Here’s a question for you: How much do you really, really have to love a game to pay $6 to $8 an hour to play it? Considering how much we tend to whine about a flat $15/month fee, I’m guessing the answer is, “Only if it made me romantically irresistable and regularly supplied chocolate milkshakes.”
And yet, in 1991 this wasn’t considered a crazy extortionist practice; it was dubbed “being a pioneer.” While online RPGs were nothing new by then, few had tackled the jump from text to graphical games due to the technological limitations, questions over a potential market, and the required funding. It took the efforts of a Superfriends-style team to make this happen with Neverwinter Nights: Stormfront Studios developed the game, TSR provided the Dungeons & Dragons license, SSI published it, and AOL handled the online operations.
And thus six years before Ultima Online and 13 before World of Warcraft came on the scene, what many consider the first true multiplayer graphical RPG went online and helped forge a path that would lead to where we are today. With only a few hundred players per server, Neverwinter Nights may not have been “massively,” but it deserves a spot of honor as one of the key ancestors to the modern MMO.
Folks, do you find yourself with too much ham in your house? If not, go buy some ham, then throw it at some vicious hyenas. Note that I said “at” and not “to,” in case that was unclear. I am advocating spending like $200 on ham and then hurling it, at high velocity, toward the nearest hyena. Even if that means getting in your car and going to the zoo, jumping the fence, and beaning some stupid hyena with a glazed ham.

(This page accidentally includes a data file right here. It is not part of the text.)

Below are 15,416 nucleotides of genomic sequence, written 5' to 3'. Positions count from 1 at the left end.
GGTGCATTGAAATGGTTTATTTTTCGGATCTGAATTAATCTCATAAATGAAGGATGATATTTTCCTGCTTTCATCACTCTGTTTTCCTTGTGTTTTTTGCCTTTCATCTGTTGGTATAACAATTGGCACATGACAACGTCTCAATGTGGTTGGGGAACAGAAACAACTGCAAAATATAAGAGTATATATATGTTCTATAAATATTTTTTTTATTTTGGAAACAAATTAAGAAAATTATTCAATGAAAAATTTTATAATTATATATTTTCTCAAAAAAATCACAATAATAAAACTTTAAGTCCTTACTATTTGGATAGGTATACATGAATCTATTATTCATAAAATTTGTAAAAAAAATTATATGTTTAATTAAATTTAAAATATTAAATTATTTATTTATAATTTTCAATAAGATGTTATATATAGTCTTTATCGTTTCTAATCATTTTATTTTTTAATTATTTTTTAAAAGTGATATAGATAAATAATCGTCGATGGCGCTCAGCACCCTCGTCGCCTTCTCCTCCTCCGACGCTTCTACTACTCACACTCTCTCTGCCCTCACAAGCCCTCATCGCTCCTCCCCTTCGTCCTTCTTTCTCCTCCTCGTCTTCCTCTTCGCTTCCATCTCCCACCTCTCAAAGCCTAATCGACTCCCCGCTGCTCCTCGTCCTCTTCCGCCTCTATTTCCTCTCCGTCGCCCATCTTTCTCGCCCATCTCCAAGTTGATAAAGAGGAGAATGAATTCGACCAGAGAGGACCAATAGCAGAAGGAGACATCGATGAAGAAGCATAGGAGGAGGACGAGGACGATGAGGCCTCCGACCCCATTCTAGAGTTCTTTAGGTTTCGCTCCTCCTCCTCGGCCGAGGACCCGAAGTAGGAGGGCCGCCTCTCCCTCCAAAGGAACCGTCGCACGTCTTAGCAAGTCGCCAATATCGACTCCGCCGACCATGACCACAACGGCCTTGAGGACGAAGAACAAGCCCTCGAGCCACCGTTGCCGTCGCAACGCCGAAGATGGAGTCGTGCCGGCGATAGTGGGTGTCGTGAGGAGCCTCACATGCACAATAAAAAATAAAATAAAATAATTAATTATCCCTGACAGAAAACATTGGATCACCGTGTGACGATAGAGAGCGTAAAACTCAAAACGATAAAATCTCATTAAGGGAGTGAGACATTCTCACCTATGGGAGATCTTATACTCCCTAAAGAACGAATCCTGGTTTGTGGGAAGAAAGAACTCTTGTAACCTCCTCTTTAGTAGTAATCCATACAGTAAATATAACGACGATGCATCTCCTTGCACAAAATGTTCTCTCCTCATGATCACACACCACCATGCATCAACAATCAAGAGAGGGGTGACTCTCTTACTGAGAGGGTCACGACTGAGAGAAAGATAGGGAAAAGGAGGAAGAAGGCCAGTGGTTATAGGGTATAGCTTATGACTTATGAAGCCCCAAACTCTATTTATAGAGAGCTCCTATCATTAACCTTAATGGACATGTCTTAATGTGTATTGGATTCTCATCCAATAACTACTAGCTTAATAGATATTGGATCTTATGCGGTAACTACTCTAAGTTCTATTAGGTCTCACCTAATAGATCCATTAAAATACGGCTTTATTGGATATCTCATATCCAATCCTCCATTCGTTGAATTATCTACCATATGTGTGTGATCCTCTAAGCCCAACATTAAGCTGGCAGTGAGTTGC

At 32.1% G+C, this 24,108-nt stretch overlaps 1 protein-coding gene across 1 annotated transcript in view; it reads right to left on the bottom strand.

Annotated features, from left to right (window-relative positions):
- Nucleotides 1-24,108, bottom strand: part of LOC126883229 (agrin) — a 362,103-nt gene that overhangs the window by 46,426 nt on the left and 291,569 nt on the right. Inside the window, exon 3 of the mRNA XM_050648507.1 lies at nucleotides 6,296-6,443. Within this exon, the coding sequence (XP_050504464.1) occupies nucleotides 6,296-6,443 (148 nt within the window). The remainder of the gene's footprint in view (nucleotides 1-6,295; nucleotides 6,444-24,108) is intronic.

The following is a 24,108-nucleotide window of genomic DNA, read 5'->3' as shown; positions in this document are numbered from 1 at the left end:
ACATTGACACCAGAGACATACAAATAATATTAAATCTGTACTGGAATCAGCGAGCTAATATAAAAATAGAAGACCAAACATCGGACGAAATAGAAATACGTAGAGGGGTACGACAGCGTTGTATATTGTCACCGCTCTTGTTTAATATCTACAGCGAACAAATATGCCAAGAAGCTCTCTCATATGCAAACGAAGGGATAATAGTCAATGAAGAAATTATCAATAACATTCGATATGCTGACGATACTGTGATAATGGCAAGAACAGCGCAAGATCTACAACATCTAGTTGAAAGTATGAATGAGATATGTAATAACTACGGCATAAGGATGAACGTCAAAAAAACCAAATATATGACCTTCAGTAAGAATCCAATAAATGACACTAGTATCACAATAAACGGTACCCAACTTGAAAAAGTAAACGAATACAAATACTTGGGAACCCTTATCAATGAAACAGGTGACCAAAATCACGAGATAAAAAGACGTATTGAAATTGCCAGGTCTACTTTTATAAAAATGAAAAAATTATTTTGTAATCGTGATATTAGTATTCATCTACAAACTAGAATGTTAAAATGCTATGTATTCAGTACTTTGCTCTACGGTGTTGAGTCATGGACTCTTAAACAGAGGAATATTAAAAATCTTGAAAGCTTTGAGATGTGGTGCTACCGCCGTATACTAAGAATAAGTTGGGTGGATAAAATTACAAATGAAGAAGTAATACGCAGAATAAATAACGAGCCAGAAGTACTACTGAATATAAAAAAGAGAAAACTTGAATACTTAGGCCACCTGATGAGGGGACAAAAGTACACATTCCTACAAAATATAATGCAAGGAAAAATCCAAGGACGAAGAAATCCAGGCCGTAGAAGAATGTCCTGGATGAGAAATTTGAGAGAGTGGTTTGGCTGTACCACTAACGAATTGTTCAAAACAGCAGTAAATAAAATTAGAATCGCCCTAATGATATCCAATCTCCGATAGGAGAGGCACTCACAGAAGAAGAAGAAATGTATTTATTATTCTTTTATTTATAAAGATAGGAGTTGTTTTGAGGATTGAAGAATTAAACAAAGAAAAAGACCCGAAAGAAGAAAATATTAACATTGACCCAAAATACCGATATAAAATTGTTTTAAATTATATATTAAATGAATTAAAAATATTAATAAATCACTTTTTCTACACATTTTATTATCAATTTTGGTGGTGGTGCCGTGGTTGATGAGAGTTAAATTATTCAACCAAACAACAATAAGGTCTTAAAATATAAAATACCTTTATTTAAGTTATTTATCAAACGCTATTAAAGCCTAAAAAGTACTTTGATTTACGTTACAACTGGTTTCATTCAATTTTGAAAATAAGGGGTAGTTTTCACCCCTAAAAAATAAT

You have to admit, those stupid not-dog losers deserve to be hit in the face with processed pig meat.
Before you get on with throwing ham, though, you should probably check out this week’s installment of What Are You Playing. Not because it has vital information regarding hams and hyenas, no; because we want to tell you what we’re up to over the weekend and we’re curious about your weekend plans. Or at least what they would have been before you flung a ham at a vicious predator that can chase you down and bite off your legs. Read more